The oldest herpetological collection in the world: the surviving amphibian and reptile specimens of the Museum of Ulisse Aldrovandi

in Amphibia-Reptilia
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The natural history collection of the Bolognese polymath, encyclopedist, and natural philosopher Ulisse Aldrovandi (1522-1605) is regarded as the first museum in the modern sense of the term. It was intended as a resource for scholarship and a microcosm of the natural world, not simply a cabinet of curiosities. In addition to physical specimens, Aldrovandi’s zoological material included a large series of paintings of animals (Tavole di Animali) that were integral to the collection. Following Aldrovandi’s death, his collection was maintained by the terms of his will, but by the 19th century relatively little remained. We examined surviving herpetological components of the collection, comprising 19 specimens of ten species, as well as the corresponding paintings and associated archival material in the Museum of Palazzo Poggi, Museo di Zoologia, and Biblioteca Universitaria Bolognese in Bologna, Italy. Although the antiquity of some of these dried preparations is in question, many are documented in the Tavole di Animali and/or are mentioned in 17th century lists of the museum, verifying them as the oldest museum specimens of amphibians and reptiles in the world. Exotic species are best represented, including two specimens of Uromastyx aegyptia and several boid snakes – the first New World reptiles to be displayed in Europe. However, the Tavole di Animali suggest that the original collection was dominated by Italian taxa and that greater effort may have been made to conserve the more spectacular specimens. The Aldrovandi collection provides a tangible link to the dawn of modern herpetology in Renaissance Italy.

The oldest herpetological collection in the world: the surviving amphibian and reptile specimens of the Museum of Ulisse Aldrovandi

in Amphibia-Reptilia

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References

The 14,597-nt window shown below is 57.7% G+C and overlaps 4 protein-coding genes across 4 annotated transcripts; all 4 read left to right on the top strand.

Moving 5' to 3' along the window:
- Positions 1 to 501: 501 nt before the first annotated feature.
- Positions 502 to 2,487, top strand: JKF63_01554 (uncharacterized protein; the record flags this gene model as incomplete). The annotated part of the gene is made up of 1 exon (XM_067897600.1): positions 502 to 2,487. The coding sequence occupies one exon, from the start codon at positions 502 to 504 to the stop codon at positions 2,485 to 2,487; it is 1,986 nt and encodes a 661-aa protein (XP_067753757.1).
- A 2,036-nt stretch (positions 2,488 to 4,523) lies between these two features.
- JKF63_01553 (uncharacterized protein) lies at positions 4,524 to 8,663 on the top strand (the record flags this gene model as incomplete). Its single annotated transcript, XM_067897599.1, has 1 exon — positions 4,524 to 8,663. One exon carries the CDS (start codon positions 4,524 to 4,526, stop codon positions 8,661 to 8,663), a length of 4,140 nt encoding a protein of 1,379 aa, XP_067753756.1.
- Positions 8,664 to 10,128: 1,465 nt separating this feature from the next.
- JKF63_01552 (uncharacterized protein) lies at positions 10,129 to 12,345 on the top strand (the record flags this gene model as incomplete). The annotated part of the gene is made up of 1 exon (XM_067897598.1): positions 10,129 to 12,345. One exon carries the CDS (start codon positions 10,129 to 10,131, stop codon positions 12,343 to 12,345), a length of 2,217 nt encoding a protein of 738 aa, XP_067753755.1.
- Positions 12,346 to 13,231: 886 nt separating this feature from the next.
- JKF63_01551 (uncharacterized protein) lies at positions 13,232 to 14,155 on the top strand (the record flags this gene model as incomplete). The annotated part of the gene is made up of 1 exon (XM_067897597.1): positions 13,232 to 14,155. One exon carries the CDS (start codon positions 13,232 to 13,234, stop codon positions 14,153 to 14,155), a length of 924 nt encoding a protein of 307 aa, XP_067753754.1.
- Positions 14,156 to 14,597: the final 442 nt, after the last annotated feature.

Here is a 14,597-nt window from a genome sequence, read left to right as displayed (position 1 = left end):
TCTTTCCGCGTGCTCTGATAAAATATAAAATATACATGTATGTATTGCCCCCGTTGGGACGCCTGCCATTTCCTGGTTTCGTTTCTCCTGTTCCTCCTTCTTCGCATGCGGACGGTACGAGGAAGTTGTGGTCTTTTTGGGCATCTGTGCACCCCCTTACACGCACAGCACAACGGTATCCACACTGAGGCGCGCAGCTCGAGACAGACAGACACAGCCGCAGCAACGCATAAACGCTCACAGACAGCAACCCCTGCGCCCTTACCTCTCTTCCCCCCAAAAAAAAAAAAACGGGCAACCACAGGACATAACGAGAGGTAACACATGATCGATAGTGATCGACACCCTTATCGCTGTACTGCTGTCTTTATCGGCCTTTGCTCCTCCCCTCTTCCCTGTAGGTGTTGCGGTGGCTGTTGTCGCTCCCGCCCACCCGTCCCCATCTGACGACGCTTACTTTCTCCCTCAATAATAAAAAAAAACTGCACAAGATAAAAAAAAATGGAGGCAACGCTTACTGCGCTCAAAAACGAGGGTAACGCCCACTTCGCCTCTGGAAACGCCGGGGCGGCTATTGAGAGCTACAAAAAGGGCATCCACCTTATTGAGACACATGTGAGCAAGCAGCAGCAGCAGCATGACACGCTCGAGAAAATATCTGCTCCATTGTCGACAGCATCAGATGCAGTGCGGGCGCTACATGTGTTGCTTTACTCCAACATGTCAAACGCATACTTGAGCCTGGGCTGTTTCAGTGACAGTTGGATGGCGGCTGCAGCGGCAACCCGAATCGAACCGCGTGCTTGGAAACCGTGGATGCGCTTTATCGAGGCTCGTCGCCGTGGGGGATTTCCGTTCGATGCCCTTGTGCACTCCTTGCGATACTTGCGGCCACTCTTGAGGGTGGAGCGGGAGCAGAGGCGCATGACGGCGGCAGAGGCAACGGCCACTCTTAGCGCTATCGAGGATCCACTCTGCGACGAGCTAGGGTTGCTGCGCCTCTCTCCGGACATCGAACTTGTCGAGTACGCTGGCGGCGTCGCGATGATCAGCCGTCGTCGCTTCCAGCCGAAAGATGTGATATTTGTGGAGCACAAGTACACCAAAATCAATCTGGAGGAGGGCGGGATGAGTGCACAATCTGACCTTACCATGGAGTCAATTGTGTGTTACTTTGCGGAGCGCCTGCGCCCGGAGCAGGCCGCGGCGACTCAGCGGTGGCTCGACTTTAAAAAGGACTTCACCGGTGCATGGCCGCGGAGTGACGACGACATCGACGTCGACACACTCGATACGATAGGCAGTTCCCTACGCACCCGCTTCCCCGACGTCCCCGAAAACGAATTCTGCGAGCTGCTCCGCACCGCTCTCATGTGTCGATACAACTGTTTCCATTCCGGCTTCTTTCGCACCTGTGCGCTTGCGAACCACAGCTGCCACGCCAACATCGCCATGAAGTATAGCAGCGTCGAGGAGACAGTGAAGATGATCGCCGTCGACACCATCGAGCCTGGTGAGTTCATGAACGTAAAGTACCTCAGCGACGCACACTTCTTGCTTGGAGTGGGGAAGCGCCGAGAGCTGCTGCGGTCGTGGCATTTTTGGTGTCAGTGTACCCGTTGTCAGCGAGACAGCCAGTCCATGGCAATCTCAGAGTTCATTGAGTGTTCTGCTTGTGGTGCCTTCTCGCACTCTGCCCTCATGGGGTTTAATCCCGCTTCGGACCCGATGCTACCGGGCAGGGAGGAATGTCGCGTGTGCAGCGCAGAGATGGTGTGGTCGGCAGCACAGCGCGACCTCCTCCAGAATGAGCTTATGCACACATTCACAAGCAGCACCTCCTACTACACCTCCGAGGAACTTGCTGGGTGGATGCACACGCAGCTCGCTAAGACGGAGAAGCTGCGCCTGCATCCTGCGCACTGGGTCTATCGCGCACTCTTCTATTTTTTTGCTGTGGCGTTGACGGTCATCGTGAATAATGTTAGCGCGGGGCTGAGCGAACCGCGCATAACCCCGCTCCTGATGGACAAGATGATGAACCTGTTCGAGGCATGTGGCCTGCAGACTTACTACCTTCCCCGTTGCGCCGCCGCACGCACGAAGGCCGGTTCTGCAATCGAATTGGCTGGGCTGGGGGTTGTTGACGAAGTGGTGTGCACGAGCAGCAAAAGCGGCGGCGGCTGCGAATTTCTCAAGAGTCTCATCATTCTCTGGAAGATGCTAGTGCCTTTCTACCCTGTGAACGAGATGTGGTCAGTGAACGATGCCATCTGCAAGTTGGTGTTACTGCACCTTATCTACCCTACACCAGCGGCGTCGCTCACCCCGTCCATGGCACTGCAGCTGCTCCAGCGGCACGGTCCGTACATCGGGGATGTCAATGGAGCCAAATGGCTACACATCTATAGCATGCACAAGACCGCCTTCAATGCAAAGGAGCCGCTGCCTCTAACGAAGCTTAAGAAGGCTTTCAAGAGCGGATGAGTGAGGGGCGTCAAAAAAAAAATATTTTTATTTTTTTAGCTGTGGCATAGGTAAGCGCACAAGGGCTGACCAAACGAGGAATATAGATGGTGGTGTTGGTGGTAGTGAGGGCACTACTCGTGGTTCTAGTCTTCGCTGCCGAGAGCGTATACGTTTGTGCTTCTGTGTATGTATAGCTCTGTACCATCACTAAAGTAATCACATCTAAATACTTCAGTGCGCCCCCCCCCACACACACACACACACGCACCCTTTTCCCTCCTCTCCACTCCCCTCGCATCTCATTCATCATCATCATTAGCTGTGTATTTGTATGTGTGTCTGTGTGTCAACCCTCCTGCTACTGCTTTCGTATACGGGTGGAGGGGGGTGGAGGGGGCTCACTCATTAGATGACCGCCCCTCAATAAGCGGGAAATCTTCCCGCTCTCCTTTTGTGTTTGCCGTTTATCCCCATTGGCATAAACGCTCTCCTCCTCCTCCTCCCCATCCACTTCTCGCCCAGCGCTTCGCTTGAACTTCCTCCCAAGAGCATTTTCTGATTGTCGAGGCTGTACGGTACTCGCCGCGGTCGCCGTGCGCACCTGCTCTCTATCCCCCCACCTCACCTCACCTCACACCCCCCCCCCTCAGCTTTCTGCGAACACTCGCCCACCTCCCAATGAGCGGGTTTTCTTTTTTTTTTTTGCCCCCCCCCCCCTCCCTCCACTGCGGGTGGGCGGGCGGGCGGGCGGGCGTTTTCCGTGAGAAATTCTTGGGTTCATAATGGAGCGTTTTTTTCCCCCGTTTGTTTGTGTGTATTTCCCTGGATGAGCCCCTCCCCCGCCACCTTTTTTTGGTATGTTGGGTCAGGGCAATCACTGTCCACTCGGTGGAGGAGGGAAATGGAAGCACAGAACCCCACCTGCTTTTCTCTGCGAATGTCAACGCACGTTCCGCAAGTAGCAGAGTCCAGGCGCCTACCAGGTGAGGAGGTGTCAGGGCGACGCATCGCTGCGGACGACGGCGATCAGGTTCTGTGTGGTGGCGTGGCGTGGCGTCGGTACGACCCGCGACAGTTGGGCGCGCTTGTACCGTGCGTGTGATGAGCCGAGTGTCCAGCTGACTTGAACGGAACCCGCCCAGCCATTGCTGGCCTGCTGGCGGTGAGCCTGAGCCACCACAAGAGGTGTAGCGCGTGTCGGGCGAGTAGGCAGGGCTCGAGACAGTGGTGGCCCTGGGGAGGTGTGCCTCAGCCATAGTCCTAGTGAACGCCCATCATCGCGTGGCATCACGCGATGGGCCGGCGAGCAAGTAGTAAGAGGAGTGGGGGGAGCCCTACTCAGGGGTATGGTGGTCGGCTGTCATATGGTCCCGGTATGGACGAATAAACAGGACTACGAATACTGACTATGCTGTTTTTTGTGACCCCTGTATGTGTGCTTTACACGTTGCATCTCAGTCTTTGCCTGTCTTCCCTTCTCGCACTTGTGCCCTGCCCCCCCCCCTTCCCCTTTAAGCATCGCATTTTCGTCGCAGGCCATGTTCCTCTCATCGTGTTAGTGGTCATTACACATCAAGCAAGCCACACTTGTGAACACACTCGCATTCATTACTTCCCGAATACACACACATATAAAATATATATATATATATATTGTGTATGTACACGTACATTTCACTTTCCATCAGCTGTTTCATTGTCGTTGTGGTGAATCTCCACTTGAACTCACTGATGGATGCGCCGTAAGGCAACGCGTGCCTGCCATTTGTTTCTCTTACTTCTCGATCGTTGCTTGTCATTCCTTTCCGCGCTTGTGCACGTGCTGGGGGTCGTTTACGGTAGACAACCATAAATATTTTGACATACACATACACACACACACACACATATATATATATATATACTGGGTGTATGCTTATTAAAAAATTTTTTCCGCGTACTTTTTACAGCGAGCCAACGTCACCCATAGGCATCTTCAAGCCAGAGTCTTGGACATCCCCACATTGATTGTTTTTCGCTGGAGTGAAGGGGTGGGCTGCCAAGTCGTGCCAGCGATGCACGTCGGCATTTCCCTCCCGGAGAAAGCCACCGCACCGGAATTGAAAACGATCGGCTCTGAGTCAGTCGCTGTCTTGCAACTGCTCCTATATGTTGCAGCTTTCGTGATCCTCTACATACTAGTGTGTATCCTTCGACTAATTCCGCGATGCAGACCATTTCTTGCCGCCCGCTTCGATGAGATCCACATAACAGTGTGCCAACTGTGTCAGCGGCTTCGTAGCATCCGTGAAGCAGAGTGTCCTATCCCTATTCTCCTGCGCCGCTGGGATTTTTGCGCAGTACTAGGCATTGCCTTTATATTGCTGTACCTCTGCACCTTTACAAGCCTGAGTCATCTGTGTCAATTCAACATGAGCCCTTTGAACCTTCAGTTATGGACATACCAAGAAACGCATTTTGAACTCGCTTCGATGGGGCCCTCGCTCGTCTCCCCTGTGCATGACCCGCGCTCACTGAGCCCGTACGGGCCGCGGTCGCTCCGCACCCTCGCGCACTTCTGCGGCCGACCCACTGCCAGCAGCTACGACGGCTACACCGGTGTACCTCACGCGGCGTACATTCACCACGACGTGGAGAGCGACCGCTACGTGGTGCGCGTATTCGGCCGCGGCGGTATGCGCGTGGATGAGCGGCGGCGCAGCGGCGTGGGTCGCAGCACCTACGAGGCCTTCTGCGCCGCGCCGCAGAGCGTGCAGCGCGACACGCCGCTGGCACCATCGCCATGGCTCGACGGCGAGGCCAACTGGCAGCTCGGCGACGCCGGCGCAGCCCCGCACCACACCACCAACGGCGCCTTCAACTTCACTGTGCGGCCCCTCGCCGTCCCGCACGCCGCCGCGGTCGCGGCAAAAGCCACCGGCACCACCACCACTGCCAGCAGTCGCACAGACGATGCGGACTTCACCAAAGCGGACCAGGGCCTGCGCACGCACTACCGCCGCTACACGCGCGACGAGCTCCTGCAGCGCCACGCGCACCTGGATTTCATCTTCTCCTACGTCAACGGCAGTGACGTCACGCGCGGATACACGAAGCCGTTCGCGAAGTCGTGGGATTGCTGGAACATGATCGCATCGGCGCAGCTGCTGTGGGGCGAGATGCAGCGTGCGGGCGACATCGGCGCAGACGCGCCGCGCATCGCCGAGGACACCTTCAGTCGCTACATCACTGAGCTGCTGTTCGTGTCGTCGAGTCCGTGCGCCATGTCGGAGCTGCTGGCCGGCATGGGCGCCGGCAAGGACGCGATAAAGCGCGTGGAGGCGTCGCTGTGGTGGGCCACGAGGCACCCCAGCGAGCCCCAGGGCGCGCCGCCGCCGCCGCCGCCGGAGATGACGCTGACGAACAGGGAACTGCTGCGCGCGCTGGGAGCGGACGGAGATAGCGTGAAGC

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Figures

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    Marble bust of Ulisse Aldrovandi (1522-1605) commissioned by Giovanni Capellini for the tercentennial of Aldrovandi’s death and on display in the Palazzo Poggi, Bologna.

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    Commemorative plaque on the Casa del Vivaro, Ulisse Aldrovandi’s familial home and location of his museum during his lifetime, Via de’ Pepoli, Bologna.

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    The Palazzo Pubblico, now Palazzo d’Accursio, Bologna, the site of Aldrovandi’s collection from 1617 to 1749.

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    Pear-wood xylographic block depicting Bufo caudatus, & dentatus fictus à circulatoribus. This image was based on Tavole di Animali T.VII, c.31 and was used to print the image on page 611 of Aldrovandi’s (1637) book dealing with quadrupeds.

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    Ms. 16 [Aula III-B-30]: Adnotationes de serpentibus [Notes on snakes], Biblioteca Universitaria Bolognese, a manuscript in Aldrovandi’s own hand later used in the compilation of his posthumous book on snakes and dragons (Aldrovandi, 1639).

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    Faked specimens of common toad, Bufo bufo, from Aldrovandi’s collection, Museum of Palazzo Poggi. (A) Bufo caudatus sine dentibus, and (B) Bufo caudatus & dentatus, depicted on Tavole di Animali T.VII, c.31 and on page 611 of Aldrovandi, 1637.

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    Display cabinet in the Aldrovandi collection in Museum of Palazzo Poggi containing two large carapaces of Chelonia mydas and a smaller carapace of Caretta caretta.

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    Juvenile Caretta caretta in the Museo di Zoologia, Bologna. (A) Carapace, and (B) skull.

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    Smaller, wall-mounted specimen of Crocodylus niloticus in the Aldrovandi collection in Museum of Palazzo Poggi. Right limbs partly obscured by top of cabinets containing xylographic woodblocks used in Aldrovandi’s publications.

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    Uromastyx aegyptia. (A) Specimen in the Museo di Zoologia, Bologna. (B) Painting of Cordylus sive Uromastix (Uromastyx aegyptia) as represented in the Tavole di Animali T.V, c.37; based on the extant specimen figured in (A).

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    Aldrovandi lizard specimens in the Museum of Palazzo Poggi: Draco (?) volans, Chamaeleo chamaeleon, Scincus scincus (in cylindrical jars), and Uromastyx aegyptia.

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    Anterior portions of wall-mounted specimens of (?) Eunectes murinus (above) and Boa constrictor (below) in the Aldrovandi collection of the Museum of Palazzo Poggi showing the carved wooden heads typical of dry preparations of snakes of the Renaissance period.

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